Simplify.

The advanced art is in the fundamentals.

Take a basic technique or a simple combination. If you are a YKM person it might be a Suil Kiu, a Sat Kuil or a good old Bin Choi. Or why not just a Biu Jee – Sat Choi combo. Feeling adventurous, maybe pick something a bit more intricate like Dan Bin.

Have your training partners feed you techniques, simple to more complex. Use just that one technique you selected to defeat them. Over and over and over and over and over and over and…

Find ways to use it against all strikes. Against all kicks too, because remember it’s not just about the hands, the technique is the whole body working as one. Use it against grabs, locks, clinch, throws. Use it on the ground. Use it against blunt and edged weapons. Use it when someone is pointing a firearm at you. Use it repeatedly against multiple opponents attacking you. Use it in narrow hallways; on wet grass and slippery gravel; while sitting in your car; while holding something in your hand.

When you find a situation where the technique feels limiting, keep using it. Work through the problem, figure it out, there’s always a solution, because remember it’s not just about the hands. Examine the parts that make up the whole. There are techniques inside the techniques, find them.

Pick another technique, do the same thing. Pick a third technique, do the same thing.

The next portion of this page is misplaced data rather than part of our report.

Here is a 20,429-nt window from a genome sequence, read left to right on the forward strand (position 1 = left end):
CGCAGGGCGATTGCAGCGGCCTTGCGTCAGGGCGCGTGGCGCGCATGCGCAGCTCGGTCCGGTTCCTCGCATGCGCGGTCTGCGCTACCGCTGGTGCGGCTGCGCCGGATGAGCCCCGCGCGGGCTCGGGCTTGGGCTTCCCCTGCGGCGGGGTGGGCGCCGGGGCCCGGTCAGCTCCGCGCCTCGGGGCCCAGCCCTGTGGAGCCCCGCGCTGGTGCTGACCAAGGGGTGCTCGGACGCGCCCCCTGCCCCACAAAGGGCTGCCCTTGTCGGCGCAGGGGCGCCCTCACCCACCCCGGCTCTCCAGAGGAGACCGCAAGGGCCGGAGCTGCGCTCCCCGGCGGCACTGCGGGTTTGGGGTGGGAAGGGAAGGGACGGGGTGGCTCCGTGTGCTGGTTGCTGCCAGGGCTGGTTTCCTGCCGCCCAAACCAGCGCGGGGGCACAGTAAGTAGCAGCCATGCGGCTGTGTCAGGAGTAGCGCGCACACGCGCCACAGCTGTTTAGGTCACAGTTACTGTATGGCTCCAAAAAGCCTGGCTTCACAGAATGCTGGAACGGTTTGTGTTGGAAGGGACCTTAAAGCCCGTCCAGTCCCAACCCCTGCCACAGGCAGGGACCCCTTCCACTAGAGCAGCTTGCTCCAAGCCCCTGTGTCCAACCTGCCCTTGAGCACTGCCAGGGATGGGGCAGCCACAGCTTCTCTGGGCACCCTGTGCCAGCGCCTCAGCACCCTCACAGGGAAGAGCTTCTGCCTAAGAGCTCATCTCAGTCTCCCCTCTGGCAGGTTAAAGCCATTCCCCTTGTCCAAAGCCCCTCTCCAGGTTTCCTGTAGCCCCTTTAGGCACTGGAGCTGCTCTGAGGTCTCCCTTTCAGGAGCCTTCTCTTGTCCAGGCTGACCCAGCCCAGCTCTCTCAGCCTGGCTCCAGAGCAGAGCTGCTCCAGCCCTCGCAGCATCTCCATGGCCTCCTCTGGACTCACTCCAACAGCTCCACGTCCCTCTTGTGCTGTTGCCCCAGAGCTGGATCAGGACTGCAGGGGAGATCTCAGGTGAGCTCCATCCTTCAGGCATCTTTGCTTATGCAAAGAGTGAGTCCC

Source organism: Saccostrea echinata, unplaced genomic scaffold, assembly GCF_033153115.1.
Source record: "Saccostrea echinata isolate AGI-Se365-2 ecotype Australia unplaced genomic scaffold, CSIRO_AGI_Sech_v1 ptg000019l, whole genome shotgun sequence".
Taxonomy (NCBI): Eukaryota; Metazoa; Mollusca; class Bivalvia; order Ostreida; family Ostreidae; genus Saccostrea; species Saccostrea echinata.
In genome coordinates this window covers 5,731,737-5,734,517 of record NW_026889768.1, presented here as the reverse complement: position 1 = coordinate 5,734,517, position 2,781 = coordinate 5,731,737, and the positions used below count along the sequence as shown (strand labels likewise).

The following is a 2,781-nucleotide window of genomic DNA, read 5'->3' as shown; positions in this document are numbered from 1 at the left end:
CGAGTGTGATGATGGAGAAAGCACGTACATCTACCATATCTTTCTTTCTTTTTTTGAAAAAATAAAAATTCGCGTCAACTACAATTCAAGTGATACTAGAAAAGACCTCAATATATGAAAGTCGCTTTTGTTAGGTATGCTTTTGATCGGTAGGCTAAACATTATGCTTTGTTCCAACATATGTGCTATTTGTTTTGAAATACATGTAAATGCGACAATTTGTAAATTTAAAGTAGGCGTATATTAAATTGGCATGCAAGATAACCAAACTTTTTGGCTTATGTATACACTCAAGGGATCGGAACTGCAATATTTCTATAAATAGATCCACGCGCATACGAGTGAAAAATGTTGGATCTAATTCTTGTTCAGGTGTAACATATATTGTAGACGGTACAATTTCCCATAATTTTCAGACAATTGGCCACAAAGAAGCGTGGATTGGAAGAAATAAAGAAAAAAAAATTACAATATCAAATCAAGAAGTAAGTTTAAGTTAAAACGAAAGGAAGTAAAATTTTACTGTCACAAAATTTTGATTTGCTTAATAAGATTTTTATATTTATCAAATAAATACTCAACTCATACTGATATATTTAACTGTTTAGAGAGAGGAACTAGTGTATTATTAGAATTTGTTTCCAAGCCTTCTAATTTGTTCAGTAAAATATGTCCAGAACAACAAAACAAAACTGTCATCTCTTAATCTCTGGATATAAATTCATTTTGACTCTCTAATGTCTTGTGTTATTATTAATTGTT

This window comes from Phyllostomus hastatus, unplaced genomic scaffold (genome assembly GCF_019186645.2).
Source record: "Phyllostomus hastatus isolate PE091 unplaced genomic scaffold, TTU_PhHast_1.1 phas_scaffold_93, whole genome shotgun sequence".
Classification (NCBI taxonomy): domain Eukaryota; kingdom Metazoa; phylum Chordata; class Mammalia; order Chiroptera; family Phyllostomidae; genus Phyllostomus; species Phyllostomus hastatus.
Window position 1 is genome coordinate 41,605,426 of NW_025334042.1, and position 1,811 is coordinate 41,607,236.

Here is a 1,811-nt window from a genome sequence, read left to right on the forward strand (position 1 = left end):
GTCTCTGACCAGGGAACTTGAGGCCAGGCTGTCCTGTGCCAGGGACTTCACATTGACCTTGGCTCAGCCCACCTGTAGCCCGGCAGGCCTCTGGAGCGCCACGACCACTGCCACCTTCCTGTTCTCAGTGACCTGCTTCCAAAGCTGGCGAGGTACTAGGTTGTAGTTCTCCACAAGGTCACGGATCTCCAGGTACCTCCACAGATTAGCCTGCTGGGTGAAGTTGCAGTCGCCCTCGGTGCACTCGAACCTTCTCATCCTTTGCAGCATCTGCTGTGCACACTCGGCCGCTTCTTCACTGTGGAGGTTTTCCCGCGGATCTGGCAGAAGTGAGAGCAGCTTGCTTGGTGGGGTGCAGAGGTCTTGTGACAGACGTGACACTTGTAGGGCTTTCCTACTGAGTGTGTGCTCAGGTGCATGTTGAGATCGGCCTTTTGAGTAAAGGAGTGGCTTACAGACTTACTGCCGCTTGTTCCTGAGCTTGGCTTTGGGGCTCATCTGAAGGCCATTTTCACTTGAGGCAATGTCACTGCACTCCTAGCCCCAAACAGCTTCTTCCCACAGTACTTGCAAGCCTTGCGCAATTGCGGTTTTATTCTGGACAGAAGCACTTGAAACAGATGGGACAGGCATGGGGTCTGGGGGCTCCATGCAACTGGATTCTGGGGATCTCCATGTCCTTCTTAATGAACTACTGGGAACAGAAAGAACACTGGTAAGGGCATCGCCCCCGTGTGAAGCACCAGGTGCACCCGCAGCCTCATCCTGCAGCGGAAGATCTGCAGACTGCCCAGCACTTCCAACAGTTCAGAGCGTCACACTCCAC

As you go deeper into the individual technique, you’ll start to notice the common mechanics, both body and psychological, that make it work. You are entering the core of your art. Finding the source of power that feeds it.

Work on that source, it’s what all those lovely conditioning and power training drills are for. Because you now feel it and understand it, you won’t be doing them blindly and the results will come quicker. Man and art merging into one as you have “Dan Bin there, Dan Bin That”*.

People in our arts like to talk about Ging. Calling it this and that. “Scared Power”, “Shock Power”, “No-Inch Power”. “Geng” this and “Jak” that. Don’t be that person. Don’t talk about it, instead practice, feel, understand, develop your skill. Everything else is a waste of breath and heartbeats.

And when you finally develop the thing at the very core of your art and yourself to an acceptable level, it no longer matters what you call it, because you’ve already discovered the Ging to rule them all. Your very own preciousssssssss…

Train hard, stay safe!

*Don’t worry, I have plenty more really bad Bak Mei puns in store, coming to a blog post near you soon.